Wednesday, May 1, 2013

How the Best Houserules Work

Of all the hundreds (thousands?) of houserule posts I have read from the OSR, one stands out in my mind as undoubtedly the best I have ever read and used in play. Trollsmith’s “Shields Shall Be Splintered” is a masterpiece of house ruling. The simple option of allowing a player to sacrifice his character’s shield (or weapon, armor, and even limbs if extended far enough) is the type of minor modification that immeasurably improves the gaming experience.

Why do I think so? I can give five reasons that “Shields” is so excellent, each of which help define the “Less is more” aesthetic that makes “Shields”, and by extension the best products of the OSR, such an improvement over the rules-bloat and unnecessary calculus of industry editions of Ye Ole Game:.

1) The best houserules are easy to implement. “Shields” requires no extra calculations, charts or tables. Every time I see an OSR post about an “easy” houserule that includes 3 pages of tables or formulas, my teeth hurt. This is not to say that a good houserule can’t be a table or involve calculations (“Tao of D&D” provided great materials for figuring out agriculture and building structures, similarly Hill Cantons has great world-building and reaction tables), but they must not be jarring to whatever practice is underway. In the blur of combat a splintered shield fits perfectly, just as a table of geographical features would fit when world-building and calculations of acreage productivity when heavily into a domain game. Context is everything, and a houserule that fits the context is a good one.

2) The best houserules make the game feel the way you want it to. “Shields” give the feeling of the fantasy literature from which D&D takes its cue, and having a broken shield, weapon or bone adds much more dramatic possibilities than a mere whittling down of Hit Points. A player whose character is left unarmed or even maimed may feel more of an inclination to surrender, sue for peace, bribe or run away from a fight, instead of gambling on rolling a few criticals before his hit points run out and going down fighting pointlessly as is often seen in hack-n-slash games.

3) The best houserules give more choice to either players, DM, or both. “Shields” gives choice in two ways. First, the entire gaming group can decide how far to extend the rule – can only shields be splintered, or does the option cover swords and armor as well? How about an arm or a leg? Second, the individual player whose hit points has been whittled down dangerously must decide in the heat of combat what to sacrifice and when. In both cases, both agency and investment/immersion in the game benefit from the houserule.

4) The best houserules use what is already there or give it more meaning. The game has rules for taking damage, and it has rules for the benefit of shields. “Shields” simply links the two systems mechanically, which heretofore had only been related thematically. Consequently, both theme (fluff) and mechanics (crunch) are deepened by its addition.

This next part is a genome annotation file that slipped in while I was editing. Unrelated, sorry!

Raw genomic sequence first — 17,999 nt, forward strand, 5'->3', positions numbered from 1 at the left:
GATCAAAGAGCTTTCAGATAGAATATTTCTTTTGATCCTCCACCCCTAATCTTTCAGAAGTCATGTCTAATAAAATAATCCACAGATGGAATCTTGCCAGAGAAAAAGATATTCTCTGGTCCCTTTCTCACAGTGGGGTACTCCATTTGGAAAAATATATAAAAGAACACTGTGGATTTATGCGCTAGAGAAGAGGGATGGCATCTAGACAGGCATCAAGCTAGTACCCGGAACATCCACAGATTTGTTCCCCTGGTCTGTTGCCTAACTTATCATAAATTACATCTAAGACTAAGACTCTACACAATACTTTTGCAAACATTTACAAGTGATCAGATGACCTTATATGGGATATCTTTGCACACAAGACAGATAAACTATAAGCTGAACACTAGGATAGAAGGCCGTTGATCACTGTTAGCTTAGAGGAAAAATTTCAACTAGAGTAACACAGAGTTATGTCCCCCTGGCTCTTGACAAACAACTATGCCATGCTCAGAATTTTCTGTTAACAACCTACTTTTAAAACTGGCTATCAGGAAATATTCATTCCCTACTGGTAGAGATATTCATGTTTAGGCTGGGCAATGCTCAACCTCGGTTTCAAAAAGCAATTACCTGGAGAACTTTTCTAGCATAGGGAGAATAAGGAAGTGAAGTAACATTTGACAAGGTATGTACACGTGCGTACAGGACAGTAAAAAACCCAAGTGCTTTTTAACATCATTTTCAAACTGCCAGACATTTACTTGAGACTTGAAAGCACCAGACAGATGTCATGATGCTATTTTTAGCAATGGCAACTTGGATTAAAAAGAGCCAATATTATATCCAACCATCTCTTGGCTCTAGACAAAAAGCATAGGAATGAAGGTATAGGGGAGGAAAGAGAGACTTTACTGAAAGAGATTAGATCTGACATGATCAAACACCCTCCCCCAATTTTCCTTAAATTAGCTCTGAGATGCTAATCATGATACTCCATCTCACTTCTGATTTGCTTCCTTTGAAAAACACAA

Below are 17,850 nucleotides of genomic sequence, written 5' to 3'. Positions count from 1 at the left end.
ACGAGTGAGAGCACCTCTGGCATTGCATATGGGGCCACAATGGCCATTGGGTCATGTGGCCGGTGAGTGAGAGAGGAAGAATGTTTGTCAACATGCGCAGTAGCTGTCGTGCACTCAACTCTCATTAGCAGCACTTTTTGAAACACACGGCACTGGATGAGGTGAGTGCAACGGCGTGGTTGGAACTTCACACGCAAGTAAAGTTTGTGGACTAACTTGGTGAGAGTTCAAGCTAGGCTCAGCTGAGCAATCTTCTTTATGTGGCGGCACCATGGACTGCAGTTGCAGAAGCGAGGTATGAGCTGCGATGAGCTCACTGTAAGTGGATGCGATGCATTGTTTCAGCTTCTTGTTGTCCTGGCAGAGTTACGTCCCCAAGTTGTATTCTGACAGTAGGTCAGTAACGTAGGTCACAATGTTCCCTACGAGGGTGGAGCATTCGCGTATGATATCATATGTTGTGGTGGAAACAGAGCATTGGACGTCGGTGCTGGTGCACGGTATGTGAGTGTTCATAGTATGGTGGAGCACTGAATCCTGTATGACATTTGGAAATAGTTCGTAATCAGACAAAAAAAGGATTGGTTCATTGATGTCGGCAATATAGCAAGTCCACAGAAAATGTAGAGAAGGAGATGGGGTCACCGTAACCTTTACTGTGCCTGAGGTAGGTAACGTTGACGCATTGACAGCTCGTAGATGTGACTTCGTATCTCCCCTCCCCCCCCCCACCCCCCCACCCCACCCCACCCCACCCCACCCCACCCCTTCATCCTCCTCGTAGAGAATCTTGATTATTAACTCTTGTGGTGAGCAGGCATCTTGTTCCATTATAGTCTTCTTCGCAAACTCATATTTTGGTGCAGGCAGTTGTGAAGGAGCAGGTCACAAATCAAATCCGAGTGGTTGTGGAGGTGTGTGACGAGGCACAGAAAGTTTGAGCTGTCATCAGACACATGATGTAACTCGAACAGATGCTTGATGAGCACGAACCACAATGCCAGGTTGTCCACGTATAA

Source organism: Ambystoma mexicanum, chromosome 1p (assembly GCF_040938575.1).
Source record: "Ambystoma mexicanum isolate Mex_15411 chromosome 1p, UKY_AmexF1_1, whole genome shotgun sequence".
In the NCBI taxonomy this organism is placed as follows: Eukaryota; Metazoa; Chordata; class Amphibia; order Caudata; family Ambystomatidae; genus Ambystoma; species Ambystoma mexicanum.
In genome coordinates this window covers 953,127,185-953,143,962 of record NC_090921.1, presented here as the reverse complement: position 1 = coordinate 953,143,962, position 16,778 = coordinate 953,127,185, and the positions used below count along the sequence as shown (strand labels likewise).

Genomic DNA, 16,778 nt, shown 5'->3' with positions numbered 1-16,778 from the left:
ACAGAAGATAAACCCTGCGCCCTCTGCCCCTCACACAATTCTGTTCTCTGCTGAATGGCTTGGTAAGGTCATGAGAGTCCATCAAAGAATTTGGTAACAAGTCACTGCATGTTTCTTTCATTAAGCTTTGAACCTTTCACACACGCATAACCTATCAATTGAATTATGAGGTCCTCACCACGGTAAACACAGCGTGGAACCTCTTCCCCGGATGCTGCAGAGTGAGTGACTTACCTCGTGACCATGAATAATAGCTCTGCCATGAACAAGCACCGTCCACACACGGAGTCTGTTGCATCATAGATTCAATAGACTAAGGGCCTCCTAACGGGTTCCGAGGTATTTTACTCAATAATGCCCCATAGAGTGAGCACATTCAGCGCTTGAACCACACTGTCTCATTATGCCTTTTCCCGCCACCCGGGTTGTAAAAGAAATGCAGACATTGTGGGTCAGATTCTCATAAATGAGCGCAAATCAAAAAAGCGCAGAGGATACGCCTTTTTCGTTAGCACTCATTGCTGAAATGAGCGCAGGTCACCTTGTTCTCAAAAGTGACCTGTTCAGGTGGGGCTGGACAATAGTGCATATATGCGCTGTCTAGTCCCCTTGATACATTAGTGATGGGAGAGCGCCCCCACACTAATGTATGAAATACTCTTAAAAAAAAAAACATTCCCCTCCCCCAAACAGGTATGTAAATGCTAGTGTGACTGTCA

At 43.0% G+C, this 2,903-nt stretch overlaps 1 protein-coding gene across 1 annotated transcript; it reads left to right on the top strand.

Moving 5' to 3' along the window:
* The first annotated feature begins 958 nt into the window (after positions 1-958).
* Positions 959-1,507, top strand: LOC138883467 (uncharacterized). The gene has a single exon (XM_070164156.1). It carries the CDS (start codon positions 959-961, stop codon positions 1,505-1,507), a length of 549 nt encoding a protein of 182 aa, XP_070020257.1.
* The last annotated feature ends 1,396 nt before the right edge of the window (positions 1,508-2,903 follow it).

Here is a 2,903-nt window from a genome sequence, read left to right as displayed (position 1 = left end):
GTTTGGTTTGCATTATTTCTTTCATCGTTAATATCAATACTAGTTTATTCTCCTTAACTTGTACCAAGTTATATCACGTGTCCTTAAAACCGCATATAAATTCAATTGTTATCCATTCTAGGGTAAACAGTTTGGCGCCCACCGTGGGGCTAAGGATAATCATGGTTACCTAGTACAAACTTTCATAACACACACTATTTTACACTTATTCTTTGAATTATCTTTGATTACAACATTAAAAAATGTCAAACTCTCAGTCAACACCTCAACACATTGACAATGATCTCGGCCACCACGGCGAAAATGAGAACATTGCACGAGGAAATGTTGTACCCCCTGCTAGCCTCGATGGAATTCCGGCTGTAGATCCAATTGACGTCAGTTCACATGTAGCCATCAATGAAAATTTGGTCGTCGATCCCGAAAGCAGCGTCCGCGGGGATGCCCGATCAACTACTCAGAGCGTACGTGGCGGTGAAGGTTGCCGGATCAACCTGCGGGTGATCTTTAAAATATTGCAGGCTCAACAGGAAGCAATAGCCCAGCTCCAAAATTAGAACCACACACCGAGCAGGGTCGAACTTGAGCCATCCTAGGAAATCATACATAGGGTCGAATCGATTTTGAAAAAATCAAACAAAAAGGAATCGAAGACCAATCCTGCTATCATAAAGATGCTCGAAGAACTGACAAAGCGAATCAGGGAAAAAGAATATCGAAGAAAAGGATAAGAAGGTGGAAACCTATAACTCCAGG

5) The best houserules blend seamlessly into the existing game, campaign or setting. Doing an Arthurian campaign where shields and swords need to be broken occasionally? Use “Shields” and you’ll be pleased with the dramatic surprises it offers, especially since no time is needed to look up the rules’ effects. Doing a Jason & the Argonauts campaign where characters are always outnumbered 3-to-1 and a broken shield would be a death sentence? Leave “Shields” out of your final ruleset.

What houserule, OSR or otherwise, do you think adds the most to your games? Does it fit the five conditions above, or is it better for some other reason entirely? Drop us a line in the comments section.

PS: You wouldn't believe the weird stuff I saw when Goo-oogling "shattered broken pierced shields" for this post...


  1. Ah, "easy" is such a hard word to use. Every time I think the house rule I came up with is easy to remember and implement into every game, I realize, as soon as I start writing it down, that "easy" might be true for me, but not necessarily for everybody else. Or, at least, that my capability to explain a rule does not reflect how easy a rule might in fact be. Example (other than me trying to explain my point...):

    For me, it's totally fine. I wrote it, I know how it works. For others, I'm not that sure.

    So maybe one more point on your list could be "The best house rules are well explained and easy to access". Now that I think about it, wasn't that one of the claimed advantages of OSRIC and (or?) S&W? That they were able to present the rules in a way people could understand easier than the originals?

    Other than that I believe you're spot-on.

  2. JD - Yeah, it's all subjective isn't it? Whatever works and is 'easy' for me might be incomprehensible or unwieldy or just lame for others. "Well explained and easy to access" sounds good enough for starters, but people will be getting different mileage out of whatever rule. This is why I like 'Shields', but extending it to breaking swords and bones makes sense to me, but not some of the people I played with.

    Vive la difference!

  3. Thanks for reminding me about Trollsmyth's "Shields Shall Be Splintered" house rule. I remember reading about it ages ago, but forgot where it came from and what it was called. Bookmarked now, and forever.

    Thanks again!